ALL ABOUT SPARKLING WINE
Sparkling wines continue gaining popularity among all styles of drinkers. Many still view them as celebratory drinks, but others have started imbibing sparkling varieties like other wines, beers, and spirits to wind down at the end of a nice day or to compliment a meal. Why not enjoy a nice wine instead of a soda with your dinner? Take a chance; find something that appeals to your palate, and avoid the liquor and grocery store lines by buying your sparkling wine online today!
Sparkling wine is known to have been produced in the Champagne region of France since the 17th century, where it's development is credited to a Benedictine monk named Dom Pérignon, who was tasked with improving the quality of still wine in the region. In the early years of production, vintners struggled to control the bubbles and prevent explosions in the bottle, and the wine was initially considered a faulty or defective product. In the 19th century there were advancements in production techniques, such as the use of stronger glass bottles and the addition of sugar to control fermentation that quelled these issues. The popularity of Champagne grew among the aristocracy and upper classes of Europe, and it became a symbol of luxury and celebration. Today, sparkling wine is now produced in many countries around the world, using different grape varieties and production methods, with Champagne remaining a highly prized and regulated product of the Champagne region. Check out LiquorSplit's individual sparkling wine descriptions to find one perfect for you.
How Sparkling Wine is Made
Depending on the style of dessert wine produced, the crafting process varies. The winemaking process involves a few different steps. First, winemakers grow and harvest grape varieties that produce a particular style of wine. Then, they prepare the grapes for fermentation by either leaving the bunches on their stems or removing them, which affects the sweetness of the wine.
After all the preparation, vintners start alcohol production by adding yeast to the must to start fermentation. Wine naturally ferments with yeasts in the air if left alone, so most winemakers inoculate the must and add the yeast of their choosing. The soon-to-be wine gets stirred twice a day and ferments for at least a week although most get left alone for much longer periods.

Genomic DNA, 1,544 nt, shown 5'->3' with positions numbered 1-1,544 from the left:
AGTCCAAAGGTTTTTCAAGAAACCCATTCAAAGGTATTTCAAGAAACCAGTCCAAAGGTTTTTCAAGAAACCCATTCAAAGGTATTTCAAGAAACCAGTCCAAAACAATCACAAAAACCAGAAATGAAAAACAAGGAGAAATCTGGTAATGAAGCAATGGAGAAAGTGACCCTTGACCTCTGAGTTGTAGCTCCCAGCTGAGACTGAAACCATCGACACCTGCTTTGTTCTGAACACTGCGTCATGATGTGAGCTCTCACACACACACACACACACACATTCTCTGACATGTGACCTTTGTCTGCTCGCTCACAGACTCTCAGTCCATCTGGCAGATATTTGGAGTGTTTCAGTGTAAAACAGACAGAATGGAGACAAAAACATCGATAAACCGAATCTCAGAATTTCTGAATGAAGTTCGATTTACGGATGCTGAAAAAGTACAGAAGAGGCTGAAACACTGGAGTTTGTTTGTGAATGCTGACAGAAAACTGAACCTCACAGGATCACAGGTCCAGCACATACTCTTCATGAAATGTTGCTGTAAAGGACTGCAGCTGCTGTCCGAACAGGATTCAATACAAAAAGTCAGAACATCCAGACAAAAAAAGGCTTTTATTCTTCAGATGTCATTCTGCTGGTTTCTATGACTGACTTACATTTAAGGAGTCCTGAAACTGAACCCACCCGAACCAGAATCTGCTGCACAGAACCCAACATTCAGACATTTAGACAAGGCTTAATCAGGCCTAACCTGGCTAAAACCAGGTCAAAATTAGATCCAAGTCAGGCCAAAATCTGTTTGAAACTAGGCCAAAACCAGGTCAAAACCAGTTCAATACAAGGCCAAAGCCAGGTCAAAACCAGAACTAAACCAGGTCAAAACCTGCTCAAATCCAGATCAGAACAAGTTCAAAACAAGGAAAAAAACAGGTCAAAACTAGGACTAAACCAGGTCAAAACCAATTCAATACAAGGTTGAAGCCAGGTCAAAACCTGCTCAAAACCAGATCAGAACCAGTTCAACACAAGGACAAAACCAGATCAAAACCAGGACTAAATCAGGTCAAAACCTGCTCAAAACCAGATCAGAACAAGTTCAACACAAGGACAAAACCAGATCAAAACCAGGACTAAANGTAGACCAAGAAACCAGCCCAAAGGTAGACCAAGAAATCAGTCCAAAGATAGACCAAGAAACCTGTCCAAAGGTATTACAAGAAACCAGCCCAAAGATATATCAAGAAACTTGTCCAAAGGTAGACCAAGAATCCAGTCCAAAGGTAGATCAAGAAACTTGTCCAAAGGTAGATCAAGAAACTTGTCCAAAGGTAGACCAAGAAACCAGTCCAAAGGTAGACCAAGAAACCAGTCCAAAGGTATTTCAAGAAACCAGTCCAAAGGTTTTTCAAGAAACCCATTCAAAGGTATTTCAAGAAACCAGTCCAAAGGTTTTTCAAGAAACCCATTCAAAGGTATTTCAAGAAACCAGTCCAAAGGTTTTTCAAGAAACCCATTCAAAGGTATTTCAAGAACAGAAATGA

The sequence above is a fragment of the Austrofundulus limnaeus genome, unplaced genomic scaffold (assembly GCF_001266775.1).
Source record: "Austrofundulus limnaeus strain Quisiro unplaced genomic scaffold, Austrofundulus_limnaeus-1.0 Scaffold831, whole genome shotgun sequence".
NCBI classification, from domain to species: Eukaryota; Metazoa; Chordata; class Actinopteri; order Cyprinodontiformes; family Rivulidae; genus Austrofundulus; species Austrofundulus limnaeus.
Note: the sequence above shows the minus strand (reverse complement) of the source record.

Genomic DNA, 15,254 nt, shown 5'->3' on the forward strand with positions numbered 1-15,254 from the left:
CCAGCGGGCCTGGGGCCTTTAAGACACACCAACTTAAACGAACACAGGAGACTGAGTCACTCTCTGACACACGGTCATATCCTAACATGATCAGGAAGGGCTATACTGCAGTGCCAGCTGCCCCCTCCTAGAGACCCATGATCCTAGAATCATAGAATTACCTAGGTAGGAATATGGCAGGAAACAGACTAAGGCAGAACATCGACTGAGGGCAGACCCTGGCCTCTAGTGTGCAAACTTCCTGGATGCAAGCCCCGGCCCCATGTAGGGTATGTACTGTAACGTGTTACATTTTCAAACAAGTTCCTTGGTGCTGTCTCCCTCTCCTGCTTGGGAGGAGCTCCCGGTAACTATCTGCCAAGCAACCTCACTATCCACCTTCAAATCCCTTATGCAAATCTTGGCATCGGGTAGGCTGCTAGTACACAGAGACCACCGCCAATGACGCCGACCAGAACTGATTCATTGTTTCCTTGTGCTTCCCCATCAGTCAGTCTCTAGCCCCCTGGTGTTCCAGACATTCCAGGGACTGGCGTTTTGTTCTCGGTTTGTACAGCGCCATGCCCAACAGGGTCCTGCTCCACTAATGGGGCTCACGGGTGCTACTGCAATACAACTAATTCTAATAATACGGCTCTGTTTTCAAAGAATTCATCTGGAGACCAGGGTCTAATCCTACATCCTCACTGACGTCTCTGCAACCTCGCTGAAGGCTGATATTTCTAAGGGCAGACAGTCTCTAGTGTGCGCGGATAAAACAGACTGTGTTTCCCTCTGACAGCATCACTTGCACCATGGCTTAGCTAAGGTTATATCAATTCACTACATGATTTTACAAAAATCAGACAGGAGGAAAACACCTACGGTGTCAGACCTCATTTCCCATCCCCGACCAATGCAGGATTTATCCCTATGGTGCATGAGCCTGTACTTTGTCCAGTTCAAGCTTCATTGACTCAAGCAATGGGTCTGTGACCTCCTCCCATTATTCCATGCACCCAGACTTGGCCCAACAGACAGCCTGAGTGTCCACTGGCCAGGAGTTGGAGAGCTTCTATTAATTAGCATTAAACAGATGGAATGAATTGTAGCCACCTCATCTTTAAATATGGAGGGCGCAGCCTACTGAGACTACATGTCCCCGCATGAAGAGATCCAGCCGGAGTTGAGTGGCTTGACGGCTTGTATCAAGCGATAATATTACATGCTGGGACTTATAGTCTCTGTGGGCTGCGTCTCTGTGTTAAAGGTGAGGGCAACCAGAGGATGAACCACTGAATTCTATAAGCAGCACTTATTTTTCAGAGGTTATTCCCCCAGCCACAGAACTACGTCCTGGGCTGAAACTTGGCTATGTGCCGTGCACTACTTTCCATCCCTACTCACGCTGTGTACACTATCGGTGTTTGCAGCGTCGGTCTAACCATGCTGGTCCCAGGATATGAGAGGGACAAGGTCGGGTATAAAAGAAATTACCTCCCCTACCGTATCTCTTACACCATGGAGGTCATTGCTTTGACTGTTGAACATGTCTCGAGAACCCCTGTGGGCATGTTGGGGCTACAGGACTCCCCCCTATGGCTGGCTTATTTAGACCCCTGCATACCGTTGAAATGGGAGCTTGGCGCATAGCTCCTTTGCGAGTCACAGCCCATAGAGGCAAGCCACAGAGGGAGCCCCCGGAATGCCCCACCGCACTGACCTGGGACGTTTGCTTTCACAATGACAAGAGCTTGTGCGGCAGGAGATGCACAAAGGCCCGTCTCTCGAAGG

At this point, sparkling wines deviate a bit from other wines. Three methods to produce CO2 in the wine exist: Méthode Traditionnelle/Champenoise, the tank method, and the coca-cola or injection method. In the traditional method, vintners add some excess yeasts and sugars to the original bottle to produce carbon dioxide and slowly tilt the bottles until they’re upside down to remove residuals. This process takes at least 15 months, and they disgorge the resulting plug made from excess material before they recap it.
The tank method follows nearly the same process as the traditional, except winemakers ferment a whole tank instead of individual bottles. Vintners add liqueur de tirage (sugar, wine, and yeast) to the large batch so the whole thing gets carbonated at once. As opposed to individual bottles, this process saves considerable time and effort. The last method injects CO2 into the wine without a second fermentation. Most renowned vintners avoid this technique since the bubbles created are much larger and it goes flat quickly.
Finally, winemakers let the wine clarify and degas it. White wines take about three to six months to clear up and still have a lot of CO2 (carbon dioxide) in them that needs to be released. Once they remove the excess gas, they either bottle the product or “cold crash” it. Cold crashing means halting the fermentation as it finishes by lowering temperatures to around 30-35°F, which leaves residual sugars behind and makes it sweeter before bottling.
- Cava - present light to medium bodied with citrus flavors, high acidity, and a pronounced minerality. Prominent flavors include quince, apple, lemon, lime, and almond while more subdued flavors like brioche and fig show up later.
- Prosecco - This popular wine often comes in a brut, extra dry, style with a recognizable sweetness. The amount of CO2 varies between spumante (sparkling) and frizzante (semi sparkling) styles. Extra dry varieties include flavors citrus, lemongrass, and dry styles often taste like white peach, honeydew, or green apple.
- Sekt - This German variety typically comes in two variations: deutscher sekt or winzersekt. Deutscher means all the grapes in it came from Germany, while winzersekt refers to a high quality style crafted in the same manner as champagne. They carry tastes of jasmine, peach, melon, apples, and citrus, melon, and marmalade, but the lower quality options flavors can often be hard to distinguish.
- Crémant - Crémant largely comes out of France and Luxembourg. The nine varieties available taste similar to high quality Champagne. They often carry floral flavors with notes of apricot, peach, yellow or red apple, nuts, honey, pear, lemon, quince, and red currant.
- Spumante - This Italian word means bubbly wine, which is appropriate since Spumante varieties are produced in Italy. This term include Prosecco, Franciatora, Asti, and Lambrusco styles that closely resemble Champagne with floral, citrus, and honey flavors.
- Sparkling Rosé - Sparkling rosé often carries bready flavors as well as hints of red berries (cherries, cranberries, strawberries). Since there’s a lot of different options within the genre, some of the common flavors include red apple, bread, sourdough, white mushroom, melon, fresh or roasted herbs, grapefruit, peach, watermelon, lemon peel, spices, nuts, and vanilla.
- Franciatora - This sparkling wine comes out of Brescia, Italy. They include white, rosé, and satèn styles that present differently. Both white and rosé varieties present fresh and fruity, while satèn flavors mesh well together and create creamy, harmonious tastes.